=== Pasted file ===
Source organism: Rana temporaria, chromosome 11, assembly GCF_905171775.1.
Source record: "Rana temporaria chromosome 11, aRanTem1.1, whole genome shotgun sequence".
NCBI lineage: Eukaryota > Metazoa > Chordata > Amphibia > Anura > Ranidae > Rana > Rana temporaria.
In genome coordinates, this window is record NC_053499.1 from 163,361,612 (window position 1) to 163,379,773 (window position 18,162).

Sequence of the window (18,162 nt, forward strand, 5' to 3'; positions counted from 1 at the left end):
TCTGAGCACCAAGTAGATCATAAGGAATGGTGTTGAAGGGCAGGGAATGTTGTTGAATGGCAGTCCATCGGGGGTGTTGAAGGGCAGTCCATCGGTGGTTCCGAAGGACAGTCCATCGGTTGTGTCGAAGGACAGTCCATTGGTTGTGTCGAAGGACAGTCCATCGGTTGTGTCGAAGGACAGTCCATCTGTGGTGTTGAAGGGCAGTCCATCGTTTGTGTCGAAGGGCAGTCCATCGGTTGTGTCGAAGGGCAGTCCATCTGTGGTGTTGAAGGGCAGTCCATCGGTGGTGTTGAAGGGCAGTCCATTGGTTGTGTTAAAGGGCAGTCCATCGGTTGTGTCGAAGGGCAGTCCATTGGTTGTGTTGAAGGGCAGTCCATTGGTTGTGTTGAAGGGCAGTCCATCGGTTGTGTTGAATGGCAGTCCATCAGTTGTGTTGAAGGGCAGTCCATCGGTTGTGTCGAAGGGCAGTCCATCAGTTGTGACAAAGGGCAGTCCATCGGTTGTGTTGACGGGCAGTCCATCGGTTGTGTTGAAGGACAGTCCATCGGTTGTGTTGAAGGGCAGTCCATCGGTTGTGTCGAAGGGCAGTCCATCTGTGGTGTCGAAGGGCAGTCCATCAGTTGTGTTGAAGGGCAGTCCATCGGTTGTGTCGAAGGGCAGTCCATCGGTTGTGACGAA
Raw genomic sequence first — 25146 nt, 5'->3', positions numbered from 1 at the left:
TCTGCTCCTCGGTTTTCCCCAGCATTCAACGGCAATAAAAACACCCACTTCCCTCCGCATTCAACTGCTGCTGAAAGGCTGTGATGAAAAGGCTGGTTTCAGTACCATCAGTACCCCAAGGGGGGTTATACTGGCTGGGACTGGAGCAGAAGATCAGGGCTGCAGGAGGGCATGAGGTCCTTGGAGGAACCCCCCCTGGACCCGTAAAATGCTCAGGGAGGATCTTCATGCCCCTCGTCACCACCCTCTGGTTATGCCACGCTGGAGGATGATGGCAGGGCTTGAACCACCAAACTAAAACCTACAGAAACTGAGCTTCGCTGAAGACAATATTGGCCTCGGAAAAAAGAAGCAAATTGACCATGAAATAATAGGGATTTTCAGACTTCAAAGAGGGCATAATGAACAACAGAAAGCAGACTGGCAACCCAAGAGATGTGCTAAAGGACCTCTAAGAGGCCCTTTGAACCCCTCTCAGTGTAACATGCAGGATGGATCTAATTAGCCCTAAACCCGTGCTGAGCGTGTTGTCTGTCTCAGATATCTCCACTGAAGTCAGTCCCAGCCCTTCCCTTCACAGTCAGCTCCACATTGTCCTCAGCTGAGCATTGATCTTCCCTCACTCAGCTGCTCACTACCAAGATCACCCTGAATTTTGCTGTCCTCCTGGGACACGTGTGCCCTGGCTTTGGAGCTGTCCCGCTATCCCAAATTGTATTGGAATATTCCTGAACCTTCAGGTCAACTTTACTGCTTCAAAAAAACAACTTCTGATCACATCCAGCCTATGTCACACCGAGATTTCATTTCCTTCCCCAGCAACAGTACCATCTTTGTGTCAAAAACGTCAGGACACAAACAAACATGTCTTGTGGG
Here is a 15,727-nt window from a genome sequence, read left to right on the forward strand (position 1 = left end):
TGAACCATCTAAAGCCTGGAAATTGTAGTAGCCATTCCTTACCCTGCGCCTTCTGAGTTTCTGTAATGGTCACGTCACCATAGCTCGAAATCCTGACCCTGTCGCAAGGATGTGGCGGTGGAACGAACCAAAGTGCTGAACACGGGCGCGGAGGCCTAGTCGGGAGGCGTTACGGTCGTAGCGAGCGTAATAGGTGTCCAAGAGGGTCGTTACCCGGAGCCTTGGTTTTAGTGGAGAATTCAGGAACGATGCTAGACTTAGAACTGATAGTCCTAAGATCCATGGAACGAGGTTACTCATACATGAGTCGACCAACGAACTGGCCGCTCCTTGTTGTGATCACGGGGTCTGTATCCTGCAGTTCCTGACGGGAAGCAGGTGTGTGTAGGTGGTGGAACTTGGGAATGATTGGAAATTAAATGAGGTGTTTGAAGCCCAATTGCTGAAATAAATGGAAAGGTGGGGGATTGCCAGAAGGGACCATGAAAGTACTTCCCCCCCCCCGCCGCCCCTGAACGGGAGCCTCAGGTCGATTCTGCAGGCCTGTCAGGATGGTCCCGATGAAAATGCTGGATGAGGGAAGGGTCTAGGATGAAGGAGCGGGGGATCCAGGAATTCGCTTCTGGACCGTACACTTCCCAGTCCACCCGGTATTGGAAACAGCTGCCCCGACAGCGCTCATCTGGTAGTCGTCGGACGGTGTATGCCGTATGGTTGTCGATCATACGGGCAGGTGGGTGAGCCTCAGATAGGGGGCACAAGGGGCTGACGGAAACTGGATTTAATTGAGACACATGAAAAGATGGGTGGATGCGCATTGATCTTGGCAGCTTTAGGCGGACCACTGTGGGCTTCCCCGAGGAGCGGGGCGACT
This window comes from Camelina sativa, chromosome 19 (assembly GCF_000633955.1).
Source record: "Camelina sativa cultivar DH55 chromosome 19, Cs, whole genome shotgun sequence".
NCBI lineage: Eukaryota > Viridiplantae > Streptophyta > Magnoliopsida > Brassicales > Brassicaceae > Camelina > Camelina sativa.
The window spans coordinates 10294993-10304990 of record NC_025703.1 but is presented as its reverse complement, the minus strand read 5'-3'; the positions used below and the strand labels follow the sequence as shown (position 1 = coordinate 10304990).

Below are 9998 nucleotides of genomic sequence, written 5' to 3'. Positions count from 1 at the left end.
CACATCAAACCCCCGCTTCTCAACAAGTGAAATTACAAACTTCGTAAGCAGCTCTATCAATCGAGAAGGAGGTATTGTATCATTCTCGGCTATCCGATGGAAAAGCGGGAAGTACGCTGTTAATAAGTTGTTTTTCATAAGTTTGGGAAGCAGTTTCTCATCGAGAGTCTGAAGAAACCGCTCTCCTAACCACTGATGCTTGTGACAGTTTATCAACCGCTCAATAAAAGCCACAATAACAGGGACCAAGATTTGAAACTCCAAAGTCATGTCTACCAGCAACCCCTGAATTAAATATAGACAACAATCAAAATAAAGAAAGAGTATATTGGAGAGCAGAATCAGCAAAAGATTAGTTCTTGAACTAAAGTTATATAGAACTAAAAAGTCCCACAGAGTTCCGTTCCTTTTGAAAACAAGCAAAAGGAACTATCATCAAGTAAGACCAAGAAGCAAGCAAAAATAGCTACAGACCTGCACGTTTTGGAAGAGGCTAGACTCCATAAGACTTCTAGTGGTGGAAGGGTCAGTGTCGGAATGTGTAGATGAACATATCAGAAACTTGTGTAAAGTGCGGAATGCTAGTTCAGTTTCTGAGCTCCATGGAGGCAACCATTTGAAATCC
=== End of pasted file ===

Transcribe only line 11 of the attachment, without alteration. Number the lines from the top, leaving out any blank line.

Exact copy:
This window comes from Camelina sativa, chromosome 19 (assembly GCF_000633955.1).